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Acer Aspire 5710g Battery all-laptopbattery.com

4K gaming? No sweat, with its AMD dual-Radeon R9 295X2 GPUs configured in quad Crossfire mode, it pumps out the pixels on cue. Just watch your energy bill, this Corsair H105 closed-loop, water-cooled mosasaurus is as quiet as a mouse but runs from a 1500W Silverstone Strider ST1500 power supply. Needless to say, it arrived on a pallet.Booting up this monster rig, I’m well aware there are few who have the resources to equip themselves with such high-end gaming hardware. This may be last year’s model that fetched £4,000 at the time but I’m not complaining, as suddenly I’m a member of an elite club.But for how long? I suspect the financially insecure won’t be closed out of this clique indefinitely as the Viewsonic VX2475Smhl-4K monitor retails at a reasonable £329, and all you need is the kit to run it, which brings me back to where I started.The GPU will always be the limiting factor and at 4K you can almost smell the cheaper ones burning and falling over. You’ll also need to make sure you are compatible. HDMI 2.0 has only recently appeared on graphics cards with Nvidia’s GTX 980/970 being the first. So if you’ve a capable GPU, you’ll most likely be relying on a DisplayPort 1.2 connection to drive the 4K 50/60Hz resolution image.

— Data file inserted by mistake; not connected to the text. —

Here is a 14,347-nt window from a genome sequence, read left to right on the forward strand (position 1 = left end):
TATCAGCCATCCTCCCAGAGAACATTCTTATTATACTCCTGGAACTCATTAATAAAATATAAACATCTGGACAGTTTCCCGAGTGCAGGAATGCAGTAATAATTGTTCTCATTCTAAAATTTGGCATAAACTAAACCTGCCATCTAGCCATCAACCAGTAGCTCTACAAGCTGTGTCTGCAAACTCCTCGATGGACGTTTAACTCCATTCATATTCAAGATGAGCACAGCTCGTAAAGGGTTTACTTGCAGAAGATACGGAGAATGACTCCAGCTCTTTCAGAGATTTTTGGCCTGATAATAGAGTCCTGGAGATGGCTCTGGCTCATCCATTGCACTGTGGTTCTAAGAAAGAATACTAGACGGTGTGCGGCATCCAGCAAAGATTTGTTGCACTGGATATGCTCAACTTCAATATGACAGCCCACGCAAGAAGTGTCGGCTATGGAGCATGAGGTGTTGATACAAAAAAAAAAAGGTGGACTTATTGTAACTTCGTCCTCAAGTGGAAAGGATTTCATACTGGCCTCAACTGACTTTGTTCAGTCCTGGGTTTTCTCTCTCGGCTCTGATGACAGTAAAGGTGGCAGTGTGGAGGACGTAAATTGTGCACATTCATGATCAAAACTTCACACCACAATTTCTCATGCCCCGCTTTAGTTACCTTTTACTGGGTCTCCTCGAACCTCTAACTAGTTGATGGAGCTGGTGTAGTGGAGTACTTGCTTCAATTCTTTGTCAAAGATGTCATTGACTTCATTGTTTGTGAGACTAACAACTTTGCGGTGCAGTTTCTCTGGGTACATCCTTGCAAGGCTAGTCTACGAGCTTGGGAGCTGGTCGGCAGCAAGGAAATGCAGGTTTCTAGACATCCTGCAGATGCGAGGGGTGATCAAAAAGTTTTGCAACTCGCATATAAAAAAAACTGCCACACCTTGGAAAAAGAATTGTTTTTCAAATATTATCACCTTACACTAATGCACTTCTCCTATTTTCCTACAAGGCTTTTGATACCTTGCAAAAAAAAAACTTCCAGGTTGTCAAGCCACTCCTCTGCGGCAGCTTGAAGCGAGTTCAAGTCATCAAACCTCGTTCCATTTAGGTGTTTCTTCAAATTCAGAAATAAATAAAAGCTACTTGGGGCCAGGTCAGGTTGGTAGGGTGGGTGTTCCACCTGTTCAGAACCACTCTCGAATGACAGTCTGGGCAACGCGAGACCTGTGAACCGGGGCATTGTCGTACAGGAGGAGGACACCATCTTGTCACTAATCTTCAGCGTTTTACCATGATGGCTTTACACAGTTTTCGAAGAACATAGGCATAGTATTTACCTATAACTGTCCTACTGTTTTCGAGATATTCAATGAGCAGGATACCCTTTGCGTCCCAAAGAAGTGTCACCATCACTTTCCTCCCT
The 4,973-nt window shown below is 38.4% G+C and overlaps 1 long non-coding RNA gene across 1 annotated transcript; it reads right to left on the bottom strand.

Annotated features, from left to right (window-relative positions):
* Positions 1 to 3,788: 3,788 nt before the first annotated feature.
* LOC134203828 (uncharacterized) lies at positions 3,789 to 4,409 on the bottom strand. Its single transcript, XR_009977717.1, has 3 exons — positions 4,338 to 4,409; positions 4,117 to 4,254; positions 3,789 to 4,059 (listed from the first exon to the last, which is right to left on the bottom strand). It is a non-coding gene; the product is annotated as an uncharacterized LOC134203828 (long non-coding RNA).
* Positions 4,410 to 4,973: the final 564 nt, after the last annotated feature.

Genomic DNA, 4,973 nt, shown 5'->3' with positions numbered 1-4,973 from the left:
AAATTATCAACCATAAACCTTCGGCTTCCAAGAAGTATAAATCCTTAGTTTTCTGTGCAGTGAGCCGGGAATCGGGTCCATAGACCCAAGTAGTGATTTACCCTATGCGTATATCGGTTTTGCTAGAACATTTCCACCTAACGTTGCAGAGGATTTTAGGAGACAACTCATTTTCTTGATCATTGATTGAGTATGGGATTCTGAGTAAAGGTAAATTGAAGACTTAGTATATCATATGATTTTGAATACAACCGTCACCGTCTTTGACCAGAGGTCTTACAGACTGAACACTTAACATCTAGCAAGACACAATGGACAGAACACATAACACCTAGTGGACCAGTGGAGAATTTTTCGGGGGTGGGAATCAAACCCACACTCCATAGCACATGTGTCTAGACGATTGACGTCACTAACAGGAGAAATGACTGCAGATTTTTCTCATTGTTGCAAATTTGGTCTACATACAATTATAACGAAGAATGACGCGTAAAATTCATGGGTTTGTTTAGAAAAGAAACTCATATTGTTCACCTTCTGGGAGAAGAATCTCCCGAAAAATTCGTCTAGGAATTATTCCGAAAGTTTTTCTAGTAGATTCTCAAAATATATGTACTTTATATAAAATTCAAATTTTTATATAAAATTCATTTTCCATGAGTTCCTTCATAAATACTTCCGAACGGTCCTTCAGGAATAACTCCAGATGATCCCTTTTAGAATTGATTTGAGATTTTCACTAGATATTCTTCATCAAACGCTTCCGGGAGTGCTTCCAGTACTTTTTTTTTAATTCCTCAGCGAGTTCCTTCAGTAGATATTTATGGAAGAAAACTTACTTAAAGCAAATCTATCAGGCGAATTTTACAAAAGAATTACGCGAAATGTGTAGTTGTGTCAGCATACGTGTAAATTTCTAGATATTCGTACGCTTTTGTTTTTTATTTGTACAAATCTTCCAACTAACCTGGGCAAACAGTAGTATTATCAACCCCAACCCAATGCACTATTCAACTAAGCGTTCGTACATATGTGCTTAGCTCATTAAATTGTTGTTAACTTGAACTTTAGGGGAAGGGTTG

Earlier incarnations of HDMI weren’t up to the 17.28Gbps bandwidth this hi-res, fast refresh output demands. If you waited for HDMI 2.0 – now featuring on most recent 4K sets – then it can handle up to 18Gbps.However, you’re still likely to run into headaches if you were hoping to use a DisplayPort to HDMI lead to connect your GPU to work with a 4K telly, as these converter cables don’t support the bandwidth either. So, it looks like a choice of buy the latest Nvidia GPU or get 4K capable DisplayPort monitor.If you’re a clever clogs, you might try following the advice of Geforce forum poster Thruput who made an adapter using an Explore EP963E DP 1.2 to HDMI 2.0 converter chip – though it seems he has some expertise in such matters.He told us he bought the development board from Explore in China for $300 and it worked out of the box. Effective, but not exactly cheap.There is another alternative. If you’ve not invested in a 4K telly yet but have this in mind as your main gaming display, then Panasonic does make 4K TVs with DisplayPort 4K 50/60Hz connectivity (as well as HDMI 2.0, of course), but the cheapest appears to be the 50-inch TX-50AX802B which will set you back about a grand.